Which? has uncovered the widespread selling of illegal and potentially harmful tooth-whitening products on Amazon, eBay and Google.
When we surveyed members of the public* to find out about their experiences of internet-bought tooth-whitening products, 28% were dissatisfied, with three out of five experiencing side effects lasting for more than a few days.
Stuart Johnston from the British Dental Association told Which?: ‘High doses of hydrogen peroxide can burn the lining of the mouth if it’s not adequately protected by, for example, a well-fitting mouth guard.’ 9% of those surveyed experienced white spots on gums and lips, indicating chemical burns.
After reviewing our evidence, the websites all agreed to remove tooth-whitening products containing more than 0.1% hydrogen peroxide – a powerful bleach also used in hair dye and bomb-making.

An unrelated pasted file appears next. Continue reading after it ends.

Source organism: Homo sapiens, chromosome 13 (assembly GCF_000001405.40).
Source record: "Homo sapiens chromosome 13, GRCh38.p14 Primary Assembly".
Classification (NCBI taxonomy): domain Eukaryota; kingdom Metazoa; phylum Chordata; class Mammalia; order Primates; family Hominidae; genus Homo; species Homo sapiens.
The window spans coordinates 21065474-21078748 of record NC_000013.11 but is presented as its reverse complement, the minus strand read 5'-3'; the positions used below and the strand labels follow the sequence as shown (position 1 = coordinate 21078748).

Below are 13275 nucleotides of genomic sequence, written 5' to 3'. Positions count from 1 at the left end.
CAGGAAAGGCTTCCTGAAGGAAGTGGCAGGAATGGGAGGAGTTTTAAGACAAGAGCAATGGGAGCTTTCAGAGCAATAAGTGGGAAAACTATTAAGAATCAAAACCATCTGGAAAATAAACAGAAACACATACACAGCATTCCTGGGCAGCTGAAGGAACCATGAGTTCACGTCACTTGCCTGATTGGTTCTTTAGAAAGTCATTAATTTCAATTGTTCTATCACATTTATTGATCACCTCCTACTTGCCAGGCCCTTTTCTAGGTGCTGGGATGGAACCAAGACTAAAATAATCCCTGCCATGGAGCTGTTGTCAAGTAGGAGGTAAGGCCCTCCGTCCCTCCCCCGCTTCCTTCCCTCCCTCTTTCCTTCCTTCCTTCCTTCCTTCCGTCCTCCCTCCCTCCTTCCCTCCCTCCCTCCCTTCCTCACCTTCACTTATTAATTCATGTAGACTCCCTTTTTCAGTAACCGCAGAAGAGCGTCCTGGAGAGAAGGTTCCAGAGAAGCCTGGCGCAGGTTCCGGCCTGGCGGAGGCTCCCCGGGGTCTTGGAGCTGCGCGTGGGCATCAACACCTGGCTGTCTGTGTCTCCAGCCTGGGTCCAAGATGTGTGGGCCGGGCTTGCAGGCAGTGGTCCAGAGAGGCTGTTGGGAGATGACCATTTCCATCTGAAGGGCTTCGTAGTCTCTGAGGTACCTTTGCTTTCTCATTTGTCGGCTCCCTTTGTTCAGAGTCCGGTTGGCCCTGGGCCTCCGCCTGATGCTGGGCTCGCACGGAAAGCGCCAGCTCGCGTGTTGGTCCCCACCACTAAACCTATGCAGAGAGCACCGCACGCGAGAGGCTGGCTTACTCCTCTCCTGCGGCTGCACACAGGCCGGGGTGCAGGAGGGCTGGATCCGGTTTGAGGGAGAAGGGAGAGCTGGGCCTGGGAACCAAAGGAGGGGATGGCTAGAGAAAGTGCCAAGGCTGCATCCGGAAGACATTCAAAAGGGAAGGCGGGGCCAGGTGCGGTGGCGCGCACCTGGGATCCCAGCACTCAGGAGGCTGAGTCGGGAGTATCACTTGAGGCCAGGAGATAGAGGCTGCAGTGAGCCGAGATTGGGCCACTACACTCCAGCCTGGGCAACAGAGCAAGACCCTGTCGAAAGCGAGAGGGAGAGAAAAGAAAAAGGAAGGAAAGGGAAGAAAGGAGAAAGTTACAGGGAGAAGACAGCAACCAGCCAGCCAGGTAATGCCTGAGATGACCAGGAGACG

However, as we went to press, sellers on eBay and Google were still advertising products with up to 44% carbamide peroxide – which contains nearly 150 times the hydrogen peroxide legal limit.
Tooth whitening regulation
Which? policy adviser Rebecca Owen-Evans says: ‘Selling products that breach the cosmetics regulations is prohibited and there is a failure in policing.’
Professional body the Trading Standards Institute told us that the challenge for local Trading Standards teams is to stamp out this illegal selling in an internet market of 160,000 retailers.
If you see illegal tooth-whitening products on sale, report them to Consumer Direct.
Looking for advice on dentistry or cosmetic surgery? Our Campaigns section contains and a cosmetic treatments guide. We also have expert advice on how to buy the best electric toothbrush.
*Which? surveyed 1,821 members of the public in February 2010, of whom 32 bought an internet tooth whitening product,